The quiet Australian
They called him AB, or Allan, never Al, none of the frills or forced panache of Capone, Gore, Green, Jolson, Yankovic or Pacino, not for this rock of the middle order who you'd trust with your last two dollars. An eight-year-old girl, Clare, did exactly that in 1985. She sent him a single green banknote and a few sorrowful lines about poor Kim Hughes. The reply came on a postcard:
Thanks for your letter. Yes, it was a sad day when Kim resigned the captaincy but I'm sure he'll return to the side sooner than you think. I've returned your $2 as it is not necessary. Good luck in the future.
He was a man who did not relish fuss or any sort of over-the-top emotion, and the four X's at the end were most likely a contractual obligation with his Queensland beer sponsor.
Allan Border, they say, made 11,174 Test runs with only three shots. What they neglect to mention is that one of them - the square cut - was hit with such might that gold advertising boards all over Australia were left dented and in need of a trip to the smash repair shop. Scenting the tiniest hint of width he'd spring up out of his crouch, his feet on tiptoes, sneakers nearly brushing the stumps, scavenging every available centimetre. Then he'd yank back his arms - a businessman's backswing - and jab down hard. Four more for Border. More befuddlement for the bowler, who could have sworn it wasn't wide enough to take a swing at.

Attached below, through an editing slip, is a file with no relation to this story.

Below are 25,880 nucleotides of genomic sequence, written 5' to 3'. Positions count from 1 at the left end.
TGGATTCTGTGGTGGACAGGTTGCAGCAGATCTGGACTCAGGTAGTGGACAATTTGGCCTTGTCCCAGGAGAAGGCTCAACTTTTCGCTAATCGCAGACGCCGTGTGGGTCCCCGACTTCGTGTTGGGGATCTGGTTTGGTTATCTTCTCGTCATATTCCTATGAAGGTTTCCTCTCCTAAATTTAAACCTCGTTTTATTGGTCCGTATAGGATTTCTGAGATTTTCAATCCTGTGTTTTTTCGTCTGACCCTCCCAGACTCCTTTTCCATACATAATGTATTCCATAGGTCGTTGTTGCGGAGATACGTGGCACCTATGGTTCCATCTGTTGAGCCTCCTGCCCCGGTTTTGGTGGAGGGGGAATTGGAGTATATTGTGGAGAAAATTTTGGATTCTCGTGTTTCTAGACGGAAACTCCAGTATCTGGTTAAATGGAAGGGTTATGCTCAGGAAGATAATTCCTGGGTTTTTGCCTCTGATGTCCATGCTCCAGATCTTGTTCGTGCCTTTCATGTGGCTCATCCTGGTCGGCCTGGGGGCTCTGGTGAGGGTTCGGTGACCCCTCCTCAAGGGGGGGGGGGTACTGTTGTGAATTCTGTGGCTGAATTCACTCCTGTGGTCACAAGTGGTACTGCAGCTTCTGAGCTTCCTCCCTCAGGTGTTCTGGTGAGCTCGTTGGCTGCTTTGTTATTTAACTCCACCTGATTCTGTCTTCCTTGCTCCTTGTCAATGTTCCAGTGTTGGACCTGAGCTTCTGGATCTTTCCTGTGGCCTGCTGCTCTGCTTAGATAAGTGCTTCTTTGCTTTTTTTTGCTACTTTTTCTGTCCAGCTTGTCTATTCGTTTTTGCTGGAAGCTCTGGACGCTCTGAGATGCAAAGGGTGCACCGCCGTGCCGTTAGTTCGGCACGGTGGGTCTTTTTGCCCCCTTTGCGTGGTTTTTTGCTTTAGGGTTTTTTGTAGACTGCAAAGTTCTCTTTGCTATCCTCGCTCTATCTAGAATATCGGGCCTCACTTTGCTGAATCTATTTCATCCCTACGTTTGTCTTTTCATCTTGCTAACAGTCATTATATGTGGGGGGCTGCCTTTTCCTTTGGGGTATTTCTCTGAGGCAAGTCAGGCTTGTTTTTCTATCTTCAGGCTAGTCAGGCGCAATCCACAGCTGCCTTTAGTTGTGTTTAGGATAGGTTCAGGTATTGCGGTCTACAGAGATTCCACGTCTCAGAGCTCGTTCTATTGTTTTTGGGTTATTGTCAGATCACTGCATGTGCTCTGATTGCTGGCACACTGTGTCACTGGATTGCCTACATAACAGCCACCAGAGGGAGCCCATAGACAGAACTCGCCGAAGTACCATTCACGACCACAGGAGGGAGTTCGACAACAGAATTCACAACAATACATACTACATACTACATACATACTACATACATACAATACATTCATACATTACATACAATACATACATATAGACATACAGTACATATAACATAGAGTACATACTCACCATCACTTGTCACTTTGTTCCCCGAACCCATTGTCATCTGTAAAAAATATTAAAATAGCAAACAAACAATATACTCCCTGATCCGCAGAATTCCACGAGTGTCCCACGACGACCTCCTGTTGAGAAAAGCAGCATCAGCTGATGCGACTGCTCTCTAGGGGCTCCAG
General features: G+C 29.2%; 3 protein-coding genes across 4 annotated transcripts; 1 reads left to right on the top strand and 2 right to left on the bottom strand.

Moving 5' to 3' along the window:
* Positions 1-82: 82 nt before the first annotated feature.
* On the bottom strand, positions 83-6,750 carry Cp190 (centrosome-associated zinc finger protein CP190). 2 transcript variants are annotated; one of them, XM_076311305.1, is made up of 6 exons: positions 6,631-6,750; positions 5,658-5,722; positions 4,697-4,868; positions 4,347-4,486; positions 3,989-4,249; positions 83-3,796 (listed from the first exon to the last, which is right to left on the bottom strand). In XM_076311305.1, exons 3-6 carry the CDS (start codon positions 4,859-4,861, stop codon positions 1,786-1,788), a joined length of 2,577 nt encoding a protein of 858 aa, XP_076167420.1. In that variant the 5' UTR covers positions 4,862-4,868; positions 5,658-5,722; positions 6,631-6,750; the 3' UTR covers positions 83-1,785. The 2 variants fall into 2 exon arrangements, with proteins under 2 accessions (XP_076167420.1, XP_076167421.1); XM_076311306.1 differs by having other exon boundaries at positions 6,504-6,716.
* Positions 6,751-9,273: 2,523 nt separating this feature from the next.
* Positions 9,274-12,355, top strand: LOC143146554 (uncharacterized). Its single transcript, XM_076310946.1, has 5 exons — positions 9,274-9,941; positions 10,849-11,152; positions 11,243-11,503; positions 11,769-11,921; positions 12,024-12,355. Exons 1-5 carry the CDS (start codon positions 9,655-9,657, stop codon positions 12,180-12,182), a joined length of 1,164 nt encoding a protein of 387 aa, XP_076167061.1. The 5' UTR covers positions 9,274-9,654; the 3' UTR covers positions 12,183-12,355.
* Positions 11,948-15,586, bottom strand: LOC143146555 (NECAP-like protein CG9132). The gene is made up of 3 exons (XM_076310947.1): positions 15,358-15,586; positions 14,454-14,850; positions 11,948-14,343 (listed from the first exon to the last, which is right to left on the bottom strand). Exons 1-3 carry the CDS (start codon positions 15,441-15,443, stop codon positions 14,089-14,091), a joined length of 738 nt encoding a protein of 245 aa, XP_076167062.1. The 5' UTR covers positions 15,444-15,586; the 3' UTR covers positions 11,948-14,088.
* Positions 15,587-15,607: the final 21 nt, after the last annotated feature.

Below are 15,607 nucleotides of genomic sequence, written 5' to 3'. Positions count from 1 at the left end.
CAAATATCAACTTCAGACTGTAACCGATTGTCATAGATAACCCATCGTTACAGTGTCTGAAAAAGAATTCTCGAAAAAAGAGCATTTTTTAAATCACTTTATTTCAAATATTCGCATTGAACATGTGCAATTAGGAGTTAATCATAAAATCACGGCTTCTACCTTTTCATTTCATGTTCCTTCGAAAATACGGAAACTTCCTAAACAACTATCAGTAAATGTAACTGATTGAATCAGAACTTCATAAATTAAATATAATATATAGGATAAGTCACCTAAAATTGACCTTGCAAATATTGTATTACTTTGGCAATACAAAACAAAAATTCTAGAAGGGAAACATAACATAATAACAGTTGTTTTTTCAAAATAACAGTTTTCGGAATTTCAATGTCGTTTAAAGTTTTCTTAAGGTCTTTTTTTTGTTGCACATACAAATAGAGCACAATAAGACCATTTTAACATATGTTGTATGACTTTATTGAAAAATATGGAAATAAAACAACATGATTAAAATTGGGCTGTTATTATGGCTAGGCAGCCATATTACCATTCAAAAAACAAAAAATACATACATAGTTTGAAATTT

The Border square cut was as lethal a bowler-killer as any stroke in the more glittering kitbags of Viv Richards or David Gower. One afternoon in Sydney he square-cut his near-constant tormentors, Clive Lloyd's sinister pace quartet, into a pink and purple heap of seething indignation. It was a Benson & Hedges World Series Cup final. Border lost the toss, watched both openers almost lose their heads, and stumped out to bat in the third over. He wore a yellow helmet, no visor, and the black chinstrap dangled so low that in tense moments he'd lunge at it and slide it abstractedly between his tongue and his teeth. Anything loose from the bowler and Border chucked the kitchen sink at it - a kitchen sink that was not some modern miracle of carbon and titanium but a humble hunk of willow sculpted by a man named Duncan. "I don't know about you," said Richie Benaud when it was all over, "but I am just about wrung out."
Border plodded off, unbloodied and unbeaten, on 127. Australia won, a rare instance - Lord's, 1985, was another - of a Border masterpiece resulting in after-match champagne in the dressing room.
And Border's masterpieces were many, though you don't hear it said often enough. By any rough, top-of-the-head reckoning there were at least nine more, starting with, at home, his grimace-a-minute 62 in the Boxing Day cliffhanger of 1982-83; his two-man anti-Hadlee rally with Greg Matthews at the Gabba in 1985-86; and, that same woebegone summer, his ballet-slippered 163 against India, 77 of them in partnership with a rabbit called Lizard in Dave Gilbert. Far from home, unblinking Border rearguards became almost annual: 98 and 100 in Port-of-Spain, 146 at Old Trafford, 140 and 114 in Christchurch, 113 in Faisalabad.
Border ended up not out on seven of those nine occasions. That precisely none of them culminated in an Australian victory was not his doing but the fault of fellow batsmen with holes in their defence, fielders with craters for hands, and bowlers with grand canyons between their ears.